Graduation Date

Summer 8-12-2022

Document Type


Degree Name

Doctor of Philosophy (PhD)


Immunology, Pathology & Infectious Disease

First Advisor

Dr. St. Patrick Reid


Several alphaviruses, critical human pathogens, have re-emerged in recent years. Alphaviruses are found on all continents and infect both invertebrates and vertebrates, including some aquatic animals. They are classified as arboviruses because hematophagous arthropods transmit them. Based on the symptoms they cause, alphaviruses are classified as either arthritogenic or encephalitic.

Rising global travel has led to outbreaks of infections in new regions, increasing the geographical ranges of alphaviruses and causing new infections in susceptible hosts. Currently, there are no approved prophylactic or therapeutic measures to prevent or treat alphavirus infections; prevention measures have focused on vector control. These measures are insufficient, however, as mutations that enable more efficient viral transmission or increase susceptible vector range have been observed with alphaviruses. Thus, there is an urgent need to develop therapies that can target the infection cycle in hosts.

Studies investigating host factors utilized by alphaviruses are vital to developing therapies for treatment. As obligate intracellular pathogens, viruses require host factors for successful infection. These host factors play specific roles in different stages of the viral lifecycle – entry, replication, translation, assembly, and exit. Of particular interest to this study is the viral nonstructural protein, nsP3, described in several reports as an enigma, which is a hub for host-alphavirus interactions. Understanding the mechanisms that underpin these interactions and how they affect viral replication and infection success will be valuable in developing effective therapies.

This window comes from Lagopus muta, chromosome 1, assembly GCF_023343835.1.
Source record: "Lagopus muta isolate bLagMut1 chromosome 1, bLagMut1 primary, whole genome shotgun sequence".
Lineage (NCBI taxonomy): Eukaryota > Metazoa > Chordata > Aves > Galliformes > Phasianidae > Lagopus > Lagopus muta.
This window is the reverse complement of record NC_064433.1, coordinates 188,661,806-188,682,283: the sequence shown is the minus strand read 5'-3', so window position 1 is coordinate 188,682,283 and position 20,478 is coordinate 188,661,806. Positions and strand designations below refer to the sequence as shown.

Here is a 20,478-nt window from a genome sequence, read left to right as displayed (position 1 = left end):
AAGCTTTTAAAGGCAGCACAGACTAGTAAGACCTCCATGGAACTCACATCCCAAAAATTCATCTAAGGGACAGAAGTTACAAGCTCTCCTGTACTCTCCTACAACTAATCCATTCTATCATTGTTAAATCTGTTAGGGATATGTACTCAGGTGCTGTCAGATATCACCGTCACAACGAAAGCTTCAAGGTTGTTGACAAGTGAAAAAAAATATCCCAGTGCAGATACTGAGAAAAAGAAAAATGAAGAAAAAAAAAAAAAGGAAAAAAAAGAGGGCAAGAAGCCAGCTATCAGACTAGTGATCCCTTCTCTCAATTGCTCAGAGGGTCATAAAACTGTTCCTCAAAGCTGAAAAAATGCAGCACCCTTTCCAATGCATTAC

In the following studies, we characterize the role of sphingosine kinases (SphKs) during alphavirus infection. Using localization and inhibitor studies, we investigate kinase effects on arthritogenic and encephalitic alphavirus infection. These experiments revealed that SphK1 was necessary for infection by the prototypical encephalitic alphavirus, Venezuelan equine encephalitis virus (VEEV). Arthritogenic alphaviruses preferentially utilized SphK2 during infection.

Furthermore, a novel potent SphK inhibitor blocked infection of Chikungunya virus (CHIKV), an arthritogenic alphavirus, decreasing viral replication, and infectious progeny production. Finally, host-virus protein-protein interactions were explored using CHIKV nsP3 mutants. We found the hypervariable domain (HVD) of nsP3 to be essential for CHIKV colocalization with SphK2. The data from these studies point to a role for the sphingosine kinases in alphavirus infection.


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